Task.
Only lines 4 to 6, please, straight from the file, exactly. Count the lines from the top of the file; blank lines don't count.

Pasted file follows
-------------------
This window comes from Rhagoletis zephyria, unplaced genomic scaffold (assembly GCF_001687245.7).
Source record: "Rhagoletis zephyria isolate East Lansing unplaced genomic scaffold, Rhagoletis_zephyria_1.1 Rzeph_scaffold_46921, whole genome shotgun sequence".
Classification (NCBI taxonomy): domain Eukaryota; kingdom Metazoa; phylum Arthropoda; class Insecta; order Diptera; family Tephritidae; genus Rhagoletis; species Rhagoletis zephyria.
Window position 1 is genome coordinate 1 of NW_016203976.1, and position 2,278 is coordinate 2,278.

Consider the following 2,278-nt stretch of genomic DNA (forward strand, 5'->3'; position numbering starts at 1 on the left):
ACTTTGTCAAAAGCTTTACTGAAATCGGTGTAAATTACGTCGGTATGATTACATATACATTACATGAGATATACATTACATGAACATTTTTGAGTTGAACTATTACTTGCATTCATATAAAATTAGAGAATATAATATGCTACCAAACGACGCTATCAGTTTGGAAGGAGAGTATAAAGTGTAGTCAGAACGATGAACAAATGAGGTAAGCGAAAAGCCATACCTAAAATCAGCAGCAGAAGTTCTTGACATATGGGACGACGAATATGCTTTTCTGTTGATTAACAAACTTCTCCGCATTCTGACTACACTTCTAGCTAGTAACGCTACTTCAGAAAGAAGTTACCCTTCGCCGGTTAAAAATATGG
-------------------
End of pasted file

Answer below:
Window position 1 is genome coordinate 1 of NW_016203976.1, and position 2,278 is coordinate 2,278.

Consider the following 2,278-nt stretch of genomic DNA (forward strand, 5'->3'; position numbering starts at 1 on the left):
ACTTTGTCAAAAGCTTTACTGAAATCGGTGTAAATTACGTCGGTATGATTACATATACATTACATGAGATATACATTACATGAACATTTTTGAGTTGAACTATTACTTGCATTCATATAAAATTAGAGAATATAATATGCTACCAAACGACGCTATCAGTTTGGAAGGAGAGTATAAAGTGTAGTCAGAACGATGAACAAATGAGGTAAGCGAAAAGCCATACCTAAAATCAGCAGCAGAAGTTCTTGACATATGGGACGACGAATATGCTTTTCTGTTGATTAACAAACTTCTCCGCATTCTGACTACACTTCTAGCTAGTAACGCTACTTCAGAAAGAAGTTACCCTTCGCCGGTTAAAAATATGG